QE2 Activity Centre launches new wheelchair accessible boat
A wheelchair accessible boat has been launched at QE2 Activity Centre at River Hamble Country Park in memory of the man who was the inspiration for the whole centre.
The Peter Gardiner will give thousands more people with additional needs the ability to get out on the water.
The boat, built by CML Ltd at Marchwood, was officially launched with the customary breaking of a bottle of Champagne by two of Peter's sisters, Kate Dawes and Sally Whitcombe.
Peter, who passed away a year ago aged 66, was born at a time when it was common for babies with Down's syndrome to be put into institutions and their life expectancy was only 20 to 30 years.
But Peter remained at home with his loving family, parents Phyl and Chris and older sisters Elizabeth, Kate and Sally and joined in activities including canoeing, sailing and horse riding.
For The Queen’s Silver Jubilee in 1977, Eastleigh Borough Council asked residents to submit project ideas and Peter’s father Chris, who had worked for YMCAs around the country including Fairthorne Manor, put forward his suggestion of an activity centre for disabled people. The centre was opened in 1978 by Princess Margaret.
Being able to get afloat on the River Hamble has been a mainstay of the centre’s work, with canoes, kayaks and motor boating on offer.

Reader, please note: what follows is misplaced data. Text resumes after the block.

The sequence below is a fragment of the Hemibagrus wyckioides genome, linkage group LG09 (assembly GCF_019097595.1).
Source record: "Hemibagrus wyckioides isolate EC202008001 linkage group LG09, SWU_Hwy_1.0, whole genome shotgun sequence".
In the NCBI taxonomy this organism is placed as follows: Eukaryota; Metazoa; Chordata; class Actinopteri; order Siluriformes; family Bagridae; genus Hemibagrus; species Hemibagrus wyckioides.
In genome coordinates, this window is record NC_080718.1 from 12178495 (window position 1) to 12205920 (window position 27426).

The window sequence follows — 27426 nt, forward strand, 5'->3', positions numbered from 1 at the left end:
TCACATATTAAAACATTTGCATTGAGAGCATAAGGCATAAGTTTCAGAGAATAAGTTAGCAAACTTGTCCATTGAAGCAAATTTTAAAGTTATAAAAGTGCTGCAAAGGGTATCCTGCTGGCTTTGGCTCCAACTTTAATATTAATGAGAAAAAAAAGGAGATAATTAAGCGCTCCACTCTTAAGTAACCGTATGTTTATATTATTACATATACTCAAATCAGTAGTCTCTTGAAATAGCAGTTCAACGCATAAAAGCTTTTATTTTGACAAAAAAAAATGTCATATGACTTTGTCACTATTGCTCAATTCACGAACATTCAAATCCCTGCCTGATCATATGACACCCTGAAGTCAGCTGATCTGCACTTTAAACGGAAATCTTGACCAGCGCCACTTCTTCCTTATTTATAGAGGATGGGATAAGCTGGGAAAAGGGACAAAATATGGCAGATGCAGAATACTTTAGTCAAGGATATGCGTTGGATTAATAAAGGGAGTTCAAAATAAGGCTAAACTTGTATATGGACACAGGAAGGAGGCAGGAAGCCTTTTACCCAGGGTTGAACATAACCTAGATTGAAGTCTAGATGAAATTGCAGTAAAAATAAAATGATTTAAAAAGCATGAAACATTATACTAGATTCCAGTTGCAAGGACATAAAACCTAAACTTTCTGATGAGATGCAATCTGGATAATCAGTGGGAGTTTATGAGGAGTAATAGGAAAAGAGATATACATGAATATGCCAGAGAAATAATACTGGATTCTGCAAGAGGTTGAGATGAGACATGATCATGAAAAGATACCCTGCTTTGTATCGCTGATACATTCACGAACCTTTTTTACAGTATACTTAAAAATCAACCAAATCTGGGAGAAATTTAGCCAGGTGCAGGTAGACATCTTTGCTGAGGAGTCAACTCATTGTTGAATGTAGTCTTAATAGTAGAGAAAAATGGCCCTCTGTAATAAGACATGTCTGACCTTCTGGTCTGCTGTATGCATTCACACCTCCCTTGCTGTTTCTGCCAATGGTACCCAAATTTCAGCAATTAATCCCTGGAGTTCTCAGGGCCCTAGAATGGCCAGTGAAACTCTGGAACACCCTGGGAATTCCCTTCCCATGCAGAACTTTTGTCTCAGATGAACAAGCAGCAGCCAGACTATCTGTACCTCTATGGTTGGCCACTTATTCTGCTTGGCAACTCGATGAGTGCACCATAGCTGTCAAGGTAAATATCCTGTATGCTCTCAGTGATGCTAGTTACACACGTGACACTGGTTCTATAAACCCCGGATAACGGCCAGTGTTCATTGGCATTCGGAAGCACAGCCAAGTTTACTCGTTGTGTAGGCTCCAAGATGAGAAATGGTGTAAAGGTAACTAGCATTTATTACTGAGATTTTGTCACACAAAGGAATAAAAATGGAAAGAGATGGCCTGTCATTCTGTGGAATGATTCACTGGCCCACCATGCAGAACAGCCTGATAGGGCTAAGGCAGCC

At the end of 2020 it was apparent that the centre needed to replace its ageing pontoon boat and an appeal was launched. £40,000 was raised in just four months.
Centre manager Phil Oates said: “We had tremendous support from a wide range of funders. We are particularly grateful to the families of four stalwarts of the centre, who have, sadly, passed away in the last couple of years. Bequests and donations in memory of not only Peter but Godfrey Olson, Caroline Oates and Helga Baker were all put towards the boat.
“We had donations from several grant making trusts.
“We organised our own sponsored walk during lockdown – from QE2 to Timbuktu – a couple of dozen of our regular visitors walked the equivalent of the distance from Hedge End to Mali between them.
“The boat will be used on the Hamble River, alongside our existing ‘wheelyboat’ the James Male, and our fleet of canoes and kayaks. It will enable us to continue to take children and adults with disabilities for meaningful, fun activities for many years to come.
“And it will ensure that the name of Peter Gardiner, the inspiration for the centre, will be remembered for a long time.”